I wish it were easy to correct this. But unfortunately, as a high school girl, I’ve seen what this propaganda has done to my classmates. I can probably name every girl in my grade who wants to be an engineer like me, and they’re all in my physics class or in robotics. Telling girls they’re just as good as the guys isn’t magically going to convert another 100 girls at my school to engineering; we’ve had it pummeled into our brains for too long to leave STEM to the men. But if we start getting rid of the negative messages now, then teenage girls 30 years from now – my daughters, possibly – hopefully won’t be told no. They won’t be told to stick to the liberal arts, and instead, they’ll branch out toward science and make the STEM fields more gender-balanced.

“If your dreams do not scare you, they are not big enough.” That’s what the current (and female) president of Liberia said. It scares me to try to overturn society’s messages. It scares me to try to convince at least one girl out there that yes, she can be a scientist or engineer. Even my own dream of becoming an aeronautical engineer – a field where about 6% of the engineers are women – scares me, and it’s what I want to do for the rest of my life. But I think I can rightfully say that this means that my dreams are just the right size for a girl like me. And through these dreams, hopefully I (and all the other women in STEM out there) can prove that I can be a girl who likes science, a girl who’s smart – and a girl who isn’t quite as willing to let go of her goals as society thinks she is.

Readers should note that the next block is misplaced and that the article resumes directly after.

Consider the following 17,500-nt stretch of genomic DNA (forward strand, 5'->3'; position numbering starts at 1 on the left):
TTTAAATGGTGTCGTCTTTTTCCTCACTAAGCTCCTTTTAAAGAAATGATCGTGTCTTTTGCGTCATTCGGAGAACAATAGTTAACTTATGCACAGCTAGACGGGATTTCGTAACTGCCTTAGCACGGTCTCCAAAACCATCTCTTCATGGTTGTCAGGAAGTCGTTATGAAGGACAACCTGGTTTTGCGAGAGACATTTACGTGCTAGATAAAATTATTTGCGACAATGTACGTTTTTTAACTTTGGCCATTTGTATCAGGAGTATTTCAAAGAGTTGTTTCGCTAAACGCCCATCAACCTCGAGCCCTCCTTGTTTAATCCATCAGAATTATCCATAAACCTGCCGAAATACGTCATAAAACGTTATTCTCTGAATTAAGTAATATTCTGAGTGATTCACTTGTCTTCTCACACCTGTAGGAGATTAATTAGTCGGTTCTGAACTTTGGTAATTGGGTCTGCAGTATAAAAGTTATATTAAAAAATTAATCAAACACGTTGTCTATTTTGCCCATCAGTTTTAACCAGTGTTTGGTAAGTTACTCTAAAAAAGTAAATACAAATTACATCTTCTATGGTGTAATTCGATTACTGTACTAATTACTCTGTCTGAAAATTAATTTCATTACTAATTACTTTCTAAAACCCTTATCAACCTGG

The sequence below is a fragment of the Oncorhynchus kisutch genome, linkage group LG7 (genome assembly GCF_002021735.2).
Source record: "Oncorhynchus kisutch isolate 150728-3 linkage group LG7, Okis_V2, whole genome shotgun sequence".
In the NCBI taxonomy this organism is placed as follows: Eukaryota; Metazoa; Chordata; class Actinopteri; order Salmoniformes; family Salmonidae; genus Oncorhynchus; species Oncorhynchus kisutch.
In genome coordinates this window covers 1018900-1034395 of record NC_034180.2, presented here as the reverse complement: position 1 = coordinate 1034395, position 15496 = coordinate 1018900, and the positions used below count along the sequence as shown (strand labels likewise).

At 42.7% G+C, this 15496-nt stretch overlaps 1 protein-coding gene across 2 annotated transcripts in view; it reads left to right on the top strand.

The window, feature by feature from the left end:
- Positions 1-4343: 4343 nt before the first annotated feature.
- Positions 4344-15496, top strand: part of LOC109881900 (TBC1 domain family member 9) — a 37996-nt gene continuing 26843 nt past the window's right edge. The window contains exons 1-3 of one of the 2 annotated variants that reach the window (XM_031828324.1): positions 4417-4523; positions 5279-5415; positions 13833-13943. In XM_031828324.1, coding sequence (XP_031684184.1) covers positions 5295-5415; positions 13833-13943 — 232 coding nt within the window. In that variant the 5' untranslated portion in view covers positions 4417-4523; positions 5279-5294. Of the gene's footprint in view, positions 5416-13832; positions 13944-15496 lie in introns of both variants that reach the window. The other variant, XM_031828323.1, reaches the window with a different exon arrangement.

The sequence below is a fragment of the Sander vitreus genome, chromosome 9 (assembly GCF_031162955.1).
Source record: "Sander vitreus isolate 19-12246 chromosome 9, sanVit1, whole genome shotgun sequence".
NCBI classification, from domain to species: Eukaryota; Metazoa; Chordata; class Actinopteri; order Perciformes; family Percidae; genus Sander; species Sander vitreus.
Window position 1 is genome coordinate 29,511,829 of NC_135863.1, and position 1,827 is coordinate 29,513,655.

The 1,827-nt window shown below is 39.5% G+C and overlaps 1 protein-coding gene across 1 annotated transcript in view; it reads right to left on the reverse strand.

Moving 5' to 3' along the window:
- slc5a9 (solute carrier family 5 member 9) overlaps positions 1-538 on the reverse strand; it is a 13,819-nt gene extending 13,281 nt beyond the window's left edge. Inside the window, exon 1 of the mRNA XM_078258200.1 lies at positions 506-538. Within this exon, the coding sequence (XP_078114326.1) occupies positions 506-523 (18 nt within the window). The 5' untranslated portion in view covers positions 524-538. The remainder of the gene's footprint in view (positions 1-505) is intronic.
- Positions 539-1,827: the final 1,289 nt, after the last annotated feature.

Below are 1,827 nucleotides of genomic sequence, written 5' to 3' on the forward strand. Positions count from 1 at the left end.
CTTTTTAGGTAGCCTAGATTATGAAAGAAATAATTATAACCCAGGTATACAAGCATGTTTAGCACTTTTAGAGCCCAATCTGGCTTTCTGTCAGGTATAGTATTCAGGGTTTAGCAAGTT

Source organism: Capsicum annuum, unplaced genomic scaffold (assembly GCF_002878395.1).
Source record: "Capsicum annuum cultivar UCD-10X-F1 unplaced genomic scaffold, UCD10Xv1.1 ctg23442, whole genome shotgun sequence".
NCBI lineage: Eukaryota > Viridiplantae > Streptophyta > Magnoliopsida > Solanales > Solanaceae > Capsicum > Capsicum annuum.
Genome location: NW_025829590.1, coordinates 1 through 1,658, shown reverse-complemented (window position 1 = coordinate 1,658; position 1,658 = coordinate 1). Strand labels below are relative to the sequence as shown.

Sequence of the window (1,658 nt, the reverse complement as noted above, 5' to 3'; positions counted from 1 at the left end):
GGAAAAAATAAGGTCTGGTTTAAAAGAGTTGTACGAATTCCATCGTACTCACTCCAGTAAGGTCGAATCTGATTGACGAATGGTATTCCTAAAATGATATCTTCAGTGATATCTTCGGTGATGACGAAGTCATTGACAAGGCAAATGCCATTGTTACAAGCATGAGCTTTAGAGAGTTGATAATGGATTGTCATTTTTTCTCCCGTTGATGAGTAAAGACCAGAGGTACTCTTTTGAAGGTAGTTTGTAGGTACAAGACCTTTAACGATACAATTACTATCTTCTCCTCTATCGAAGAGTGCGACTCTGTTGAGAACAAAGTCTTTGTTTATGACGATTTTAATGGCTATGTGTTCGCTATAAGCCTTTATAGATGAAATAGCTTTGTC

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  1. Posted April 13, 2013 at 7:36 pm | Permalink

    It is unfortunate that you are getting the message that women are not good in the science, technology, engineering and mathematics (STEM) fields. Looking at the success of women in the STEM fields at colleges and universities should be encouraging. The National Science Foundation (NSF) reports (www.nsf.gov) that in 2010 women were awarded:
    - 57.2% of the 1,668,227 bachelor’s degrees, including
    - 50.3% of the 525,374 science and engineering bachelor’s degrees.
    Hundreds of thousands of women earn a science or engineering bachelor’s degree every year. This should encourage you. While roughly the same number of women and men get science and engineering bachelor’s degrees, for gender parity at the bachelor’s degree level we actually need to encourage about 242,000 additional men to get liberal arts degrees every year .

    For master’s degrees, women were awarded:
    - 60.3% of the 698,528 master’s degrees, including
    - 45.5% of the 139,926 science and engineering master’s degrees